How much do you currently rely on outside organizations to make disciples? Do you use them to supplement discipleship, or are you delegating discipleship to them? The church needs outside organizations for specialized training—that is not what I am talking about.
I am simply talking about your desire, ability, and practice to help someone move from not believing to believing and then from immature to mature. Someone should be able to come to faith, grow in the faith, and walk in Christian maturity solely from being formed by a local church.
That is the basic sequence of the gospel. We are orphans who have been adopted into Christ’s family. Then, as adopted infants we learn how to grow into mature members of the household—all of which can happen in and through the local church.
Here is an interesting case study that I will ask myself from time to time. Let’s say that right now there is a non-believer named Jake at the local coffee shop that is close to your church. What would it take for your church to meet Jake, a non-believer, and provide opportunities and training for Jake to eventually become the next lead pastor in 20 years?
First, you would need to have a culture and practice of evangelism so that Jake would have the opportunity to hear the gospel, repent of his sins, be regenerated by the power of the Holy Spirit, and be welcomed into the church family.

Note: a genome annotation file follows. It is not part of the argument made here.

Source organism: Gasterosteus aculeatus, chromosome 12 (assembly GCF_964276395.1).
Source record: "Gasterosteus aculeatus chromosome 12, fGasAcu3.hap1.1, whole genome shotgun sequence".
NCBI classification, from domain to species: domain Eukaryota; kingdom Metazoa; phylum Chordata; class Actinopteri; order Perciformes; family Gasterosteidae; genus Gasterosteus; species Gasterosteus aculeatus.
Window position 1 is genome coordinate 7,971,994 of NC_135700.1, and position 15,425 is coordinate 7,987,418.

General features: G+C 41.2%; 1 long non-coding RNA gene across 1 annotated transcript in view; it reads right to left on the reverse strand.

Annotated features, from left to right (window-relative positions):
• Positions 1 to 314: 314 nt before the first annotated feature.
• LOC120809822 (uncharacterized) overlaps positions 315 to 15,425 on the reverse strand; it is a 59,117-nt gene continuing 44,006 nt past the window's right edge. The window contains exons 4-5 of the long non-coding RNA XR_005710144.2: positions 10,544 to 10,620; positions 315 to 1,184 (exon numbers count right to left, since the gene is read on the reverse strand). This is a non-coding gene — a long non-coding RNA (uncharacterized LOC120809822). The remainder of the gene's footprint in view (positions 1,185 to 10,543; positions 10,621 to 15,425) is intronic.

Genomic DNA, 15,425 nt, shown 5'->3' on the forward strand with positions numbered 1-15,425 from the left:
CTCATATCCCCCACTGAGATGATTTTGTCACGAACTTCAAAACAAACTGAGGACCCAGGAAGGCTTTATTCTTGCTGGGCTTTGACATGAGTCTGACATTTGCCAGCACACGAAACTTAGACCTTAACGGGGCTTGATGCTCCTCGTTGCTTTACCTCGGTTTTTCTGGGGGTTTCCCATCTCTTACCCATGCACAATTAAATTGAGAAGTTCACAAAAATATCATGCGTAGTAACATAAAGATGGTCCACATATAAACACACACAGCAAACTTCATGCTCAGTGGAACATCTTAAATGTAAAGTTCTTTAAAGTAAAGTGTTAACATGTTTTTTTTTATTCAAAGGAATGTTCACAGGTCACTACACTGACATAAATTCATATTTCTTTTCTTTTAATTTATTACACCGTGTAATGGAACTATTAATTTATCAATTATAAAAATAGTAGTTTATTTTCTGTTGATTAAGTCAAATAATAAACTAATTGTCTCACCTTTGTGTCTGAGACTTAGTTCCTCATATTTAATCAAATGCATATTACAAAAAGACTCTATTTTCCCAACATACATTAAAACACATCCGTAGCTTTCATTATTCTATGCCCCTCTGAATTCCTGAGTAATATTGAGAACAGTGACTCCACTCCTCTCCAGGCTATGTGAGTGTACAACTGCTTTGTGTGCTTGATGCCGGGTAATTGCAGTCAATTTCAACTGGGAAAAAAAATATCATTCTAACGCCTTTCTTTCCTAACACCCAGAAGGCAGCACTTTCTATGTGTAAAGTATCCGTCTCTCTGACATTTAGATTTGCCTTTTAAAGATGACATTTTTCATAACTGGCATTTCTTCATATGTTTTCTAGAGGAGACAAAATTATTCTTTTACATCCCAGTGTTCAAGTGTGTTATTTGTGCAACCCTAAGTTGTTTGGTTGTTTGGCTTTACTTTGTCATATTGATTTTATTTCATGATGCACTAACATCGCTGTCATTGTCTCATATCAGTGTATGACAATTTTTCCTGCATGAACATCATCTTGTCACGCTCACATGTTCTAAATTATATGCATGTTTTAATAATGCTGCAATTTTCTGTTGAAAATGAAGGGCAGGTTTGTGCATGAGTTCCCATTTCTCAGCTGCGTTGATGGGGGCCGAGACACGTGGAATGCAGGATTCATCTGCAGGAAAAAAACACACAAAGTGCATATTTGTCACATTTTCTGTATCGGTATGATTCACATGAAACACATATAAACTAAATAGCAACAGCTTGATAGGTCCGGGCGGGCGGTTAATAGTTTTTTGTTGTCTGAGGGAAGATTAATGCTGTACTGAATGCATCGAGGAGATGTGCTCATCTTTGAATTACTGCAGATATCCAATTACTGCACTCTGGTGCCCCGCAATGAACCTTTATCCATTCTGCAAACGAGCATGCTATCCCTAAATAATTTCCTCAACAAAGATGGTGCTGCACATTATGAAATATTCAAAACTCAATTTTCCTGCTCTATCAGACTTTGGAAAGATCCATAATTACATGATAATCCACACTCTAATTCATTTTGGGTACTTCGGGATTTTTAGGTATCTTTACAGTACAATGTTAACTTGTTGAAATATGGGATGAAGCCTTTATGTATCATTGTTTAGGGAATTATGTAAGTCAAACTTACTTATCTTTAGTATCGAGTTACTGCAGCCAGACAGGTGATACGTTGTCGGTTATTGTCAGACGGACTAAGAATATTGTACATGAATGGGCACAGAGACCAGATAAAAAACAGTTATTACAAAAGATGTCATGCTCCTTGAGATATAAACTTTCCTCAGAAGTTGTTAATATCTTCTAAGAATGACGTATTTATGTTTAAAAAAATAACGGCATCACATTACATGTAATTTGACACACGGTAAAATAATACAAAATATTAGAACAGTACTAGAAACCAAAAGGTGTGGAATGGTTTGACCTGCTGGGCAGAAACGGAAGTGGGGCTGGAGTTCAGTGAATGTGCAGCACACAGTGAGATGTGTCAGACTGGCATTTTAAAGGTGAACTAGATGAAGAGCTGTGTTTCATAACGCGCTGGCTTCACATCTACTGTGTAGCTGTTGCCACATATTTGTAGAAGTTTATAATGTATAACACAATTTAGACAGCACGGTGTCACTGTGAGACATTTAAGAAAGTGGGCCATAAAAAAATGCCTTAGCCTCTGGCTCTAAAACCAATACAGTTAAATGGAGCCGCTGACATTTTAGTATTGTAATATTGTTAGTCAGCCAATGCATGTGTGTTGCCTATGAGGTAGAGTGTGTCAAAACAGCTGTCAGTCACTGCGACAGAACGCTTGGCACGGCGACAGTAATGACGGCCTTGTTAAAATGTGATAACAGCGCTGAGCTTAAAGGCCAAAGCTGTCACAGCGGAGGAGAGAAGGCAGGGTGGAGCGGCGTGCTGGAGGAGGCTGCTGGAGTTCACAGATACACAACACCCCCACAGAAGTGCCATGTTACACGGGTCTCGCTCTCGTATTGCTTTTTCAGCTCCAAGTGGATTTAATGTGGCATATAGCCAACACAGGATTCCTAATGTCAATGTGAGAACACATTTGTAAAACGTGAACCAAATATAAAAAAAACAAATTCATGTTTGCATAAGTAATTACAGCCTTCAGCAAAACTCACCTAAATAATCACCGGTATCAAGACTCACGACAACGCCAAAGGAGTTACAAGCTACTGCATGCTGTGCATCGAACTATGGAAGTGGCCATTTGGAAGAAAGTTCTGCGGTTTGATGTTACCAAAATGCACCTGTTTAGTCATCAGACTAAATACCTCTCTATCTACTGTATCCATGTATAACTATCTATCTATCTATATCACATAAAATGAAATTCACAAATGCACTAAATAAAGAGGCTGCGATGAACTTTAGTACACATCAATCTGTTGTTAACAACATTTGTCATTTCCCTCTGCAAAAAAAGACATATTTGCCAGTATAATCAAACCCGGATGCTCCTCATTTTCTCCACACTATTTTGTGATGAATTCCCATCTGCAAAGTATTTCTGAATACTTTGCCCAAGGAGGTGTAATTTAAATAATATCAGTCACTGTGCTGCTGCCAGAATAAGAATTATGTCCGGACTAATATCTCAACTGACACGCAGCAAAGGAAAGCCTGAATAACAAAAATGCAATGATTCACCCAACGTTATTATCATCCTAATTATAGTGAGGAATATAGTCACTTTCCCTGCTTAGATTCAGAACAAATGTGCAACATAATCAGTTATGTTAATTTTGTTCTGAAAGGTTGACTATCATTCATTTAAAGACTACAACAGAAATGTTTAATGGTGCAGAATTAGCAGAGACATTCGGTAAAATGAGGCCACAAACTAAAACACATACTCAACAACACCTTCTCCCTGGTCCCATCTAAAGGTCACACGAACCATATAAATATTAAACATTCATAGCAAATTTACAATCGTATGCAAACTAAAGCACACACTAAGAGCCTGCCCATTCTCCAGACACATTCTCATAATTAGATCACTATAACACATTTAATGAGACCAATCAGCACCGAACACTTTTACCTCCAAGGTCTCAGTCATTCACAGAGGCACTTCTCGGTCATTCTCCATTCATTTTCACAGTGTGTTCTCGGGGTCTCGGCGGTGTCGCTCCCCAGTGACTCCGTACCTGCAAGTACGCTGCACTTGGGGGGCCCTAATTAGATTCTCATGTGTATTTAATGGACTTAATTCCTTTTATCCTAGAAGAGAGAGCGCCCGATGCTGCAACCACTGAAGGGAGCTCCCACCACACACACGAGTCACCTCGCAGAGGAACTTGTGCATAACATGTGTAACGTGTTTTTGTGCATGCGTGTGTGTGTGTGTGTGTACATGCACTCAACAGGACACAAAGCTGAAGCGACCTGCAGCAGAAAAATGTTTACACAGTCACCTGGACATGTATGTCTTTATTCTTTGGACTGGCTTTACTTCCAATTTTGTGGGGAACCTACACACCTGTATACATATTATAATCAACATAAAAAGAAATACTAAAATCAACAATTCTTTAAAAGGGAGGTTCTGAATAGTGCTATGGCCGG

Then, you would need to have community-based discipleship environments that train and equip him in the basics of the faith. Perhaps classes on how to read the Bible, the basics of the faith, spiritual disciplines, etc. These opportunities would need to be sequenced in such a way as to have introductory environments and advanced environments. In other words, you would need to think about both accessibility and growing in maturity.
Do you think your church could disciple its next lead pastor?
How about a young woman named Jill who comes to services occasionally, but is not a believer? Could you develop her into your next women’s director or Bible study teacher? Do you have an established pathway for her to hear and respond to the gospel and get the right kind of training to grow into a mature Christian?
Would you have to delegate a lot of it to outside organizations, or would you just use them as supplementary to what is already going on in your church?
This is an exercise I think about regularly in my own ministry context. What if the next lead pastor of our church, or our next women’s director, is not a Christian yet, and am I providing opportunities for them to hear the gospel, respond to the gospel, be formed by the gospel, and learn to communicate the gospel—all in the context of the local church.
Of course, I might want him to get specialized training outside the church as well, but would I be able to build a foundation for him, or would he be almost entirely reliant on outside organizations for his growth and development? Put simply, can you form a pagan into a pastor?
This example does not just apply to trying to develop pastors or ministry leaders. This is equally applicable to anyone, in any vocation, in any age group. Is your church equipping business leaders to be faithful in their context?
Are you helping moms and dads faithfully embody the gospel in their homes as they seek to disciple their children? Are you providing opportunities for your church to learn how to share their faith in their spheres of influence?
JT ENGLISH (jt_english) is the lead pastor at Storyline Fellowship in the Denver, Colorado, area. This article is excerpted from Deep Discipleship: How the Church Can Make Whole Disciples of Jesus with permission from B&H Publishing.